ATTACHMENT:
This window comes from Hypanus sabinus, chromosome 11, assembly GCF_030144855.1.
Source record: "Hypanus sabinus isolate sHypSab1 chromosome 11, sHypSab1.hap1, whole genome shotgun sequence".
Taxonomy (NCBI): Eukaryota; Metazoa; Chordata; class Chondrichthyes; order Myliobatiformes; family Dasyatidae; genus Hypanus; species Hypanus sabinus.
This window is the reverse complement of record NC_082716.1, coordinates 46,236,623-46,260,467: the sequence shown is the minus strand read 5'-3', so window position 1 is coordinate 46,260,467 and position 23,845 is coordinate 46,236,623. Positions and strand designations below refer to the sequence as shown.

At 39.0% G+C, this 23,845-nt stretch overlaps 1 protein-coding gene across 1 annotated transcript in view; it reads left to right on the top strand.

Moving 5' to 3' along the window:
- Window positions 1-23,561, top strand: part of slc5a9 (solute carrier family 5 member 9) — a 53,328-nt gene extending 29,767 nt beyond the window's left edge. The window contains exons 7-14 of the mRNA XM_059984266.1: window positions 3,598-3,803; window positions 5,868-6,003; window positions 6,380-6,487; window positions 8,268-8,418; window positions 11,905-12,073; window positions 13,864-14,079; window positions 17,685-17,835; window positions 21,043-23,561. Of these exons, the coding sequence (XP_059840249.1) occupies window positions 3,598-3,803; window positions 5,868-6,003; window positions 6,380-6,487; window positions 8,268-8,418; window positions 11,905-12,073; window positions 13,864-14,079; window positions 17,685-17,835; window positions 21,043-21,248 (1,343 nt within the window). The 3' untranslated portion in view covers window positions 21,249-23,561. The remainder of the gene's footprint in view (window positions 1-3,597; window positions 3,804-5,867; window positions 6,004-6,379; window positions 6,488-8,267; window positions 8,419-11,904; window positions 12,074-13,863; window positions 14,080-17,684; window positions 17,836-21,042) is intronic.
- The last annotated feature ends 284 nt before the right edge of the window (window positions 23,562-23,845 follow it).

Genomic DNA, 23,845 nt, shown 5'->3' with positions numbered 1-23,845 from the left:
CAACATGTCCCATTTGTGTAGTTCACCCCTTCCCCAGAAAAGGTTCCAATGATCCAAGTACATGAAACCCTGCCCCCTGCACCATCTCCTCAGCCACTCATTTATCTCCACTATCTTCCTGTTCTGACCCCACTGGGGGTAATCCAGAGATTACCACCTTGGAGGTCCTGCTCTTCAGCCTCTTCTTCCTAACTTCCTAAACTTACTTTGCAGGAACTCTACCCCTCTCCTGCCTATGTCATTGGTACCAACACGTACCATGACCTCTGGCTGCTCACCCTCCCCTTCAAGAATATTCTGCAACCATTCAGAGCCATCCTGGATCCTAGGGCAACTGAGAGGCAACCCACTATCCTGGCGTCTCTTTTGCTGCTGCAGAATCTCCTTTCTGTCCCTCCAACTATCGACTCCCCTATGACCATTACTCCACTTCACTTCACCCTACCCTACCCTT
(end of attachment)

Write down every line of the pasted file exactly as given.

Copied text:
This window comes from Hypanus sabinus, chromosome 11, assembly GCF_030144855.1.
Source record: "Hypanus sabinus isolate sHypSab1 chromosome 11, sHypSab1.hap1, whole genome shotgun sequence".
Taxonomy (NCBI): Eukaryota; Metazoa; Chordata; class Chondrichthyes; order Myliobatiformes; family Dasyatidae; genus Hypanus; species Hypanus sabinus.
This window is the reverse complement of record NC_082716.1, coordinates 46,236,623-46,260,467: the sequence shown is the minus strand read 5'-3', so window position 1 is coordinate 46,260,467 and position 23,845 is coordinate 46,236,623. Positions and strand designations below refer to the sequence as shown.

At 39.0% G+C, this 23,845-nt stretch overlaps 1 protein-coding gene across 1 annotated transcript in view; it reads left to right on the top strand.

Moving 5' to 3' along the window:
- Window positions 1-23,561, top strand: part of slc5a9 (solute carrier family 5 member 9) — a 53,328-nt gene extending 29,767 nt beyond the window's left edge. The window contains exons 7-14 of the mRNA XM_059984266.1: window positions 3,598-3,803; window positions 5,868-6,003; window positions 6,380-6,487; window positions 8,268-8,418; window positions 11,905-12,073; window positions 13,864-14,079; window positions 17,685-17,835; window positions 21,043-23,561. Of these exons, the coding sequence (XP_059840249.1) occupies window positions 3,598-3,803; window positions 5,868-6,003; window positions 6,380-6,487; window positions 8,268-8,418; window positions 11,905-12,073; window positions 13,864-14,079; window positions 17,685-17,835; window positions 21,043-21,248 (1,343 nt within the window). The 3' untranslated portion in view covers window positions 21,249-23,561. The remainder of the gene's footprint in view (window positions 1-3,597; window positions 3,804-5,867; window positions 6,004-6,379; window positions 6,488-8,267; window positions 8,419-11,904; window positions 12,074-13,863; window positions 14,080-17,684; window positions 17,836-21,042) is intronic.
- The last annotated feature ends 284 nt before the right edge of the window (window positions 23,562-23,845 follow it).

Genomic DNA, 23,845 nt, shown 5'->3' with positions numbered 1-23,845 from the left:
CAACATGTCCCATTTGTGTAGTTCACCCCTTCCCCAGAAAAGGTTCCAATGATCCAAGTACATGAAACCCTGCCCCCTGCACCATCTCCTCAGCCACTCATTTATCTCCACTATCTTCCTGTTCTGACCCCACTGGGGGTAATCCAGAGATTACCACCTTGGAGGTCCTGCTCTTCAGCCTCTTCTTCCTAACTTCCTAAACTTACTTTGCAGGAACTCTACCCCTCTCCTGCCTATGTCATTGGTACCAACACGTACCATGACCTCTGGCTGCTCACCCTCCCCTTCAAGAATATTCTGCAACCATTCAGAGCCATCCTGGATCCTAGGGCAACTGAGAGGCAACCCACTATCCTGGCGTCTCTTTTGCTGCTGCAGAATCTCCTTTCTGTCCCTCCAACTATCGACTCCCCTATGACCATTACTCCACTTCACTTCACCCTACCCTACCCTT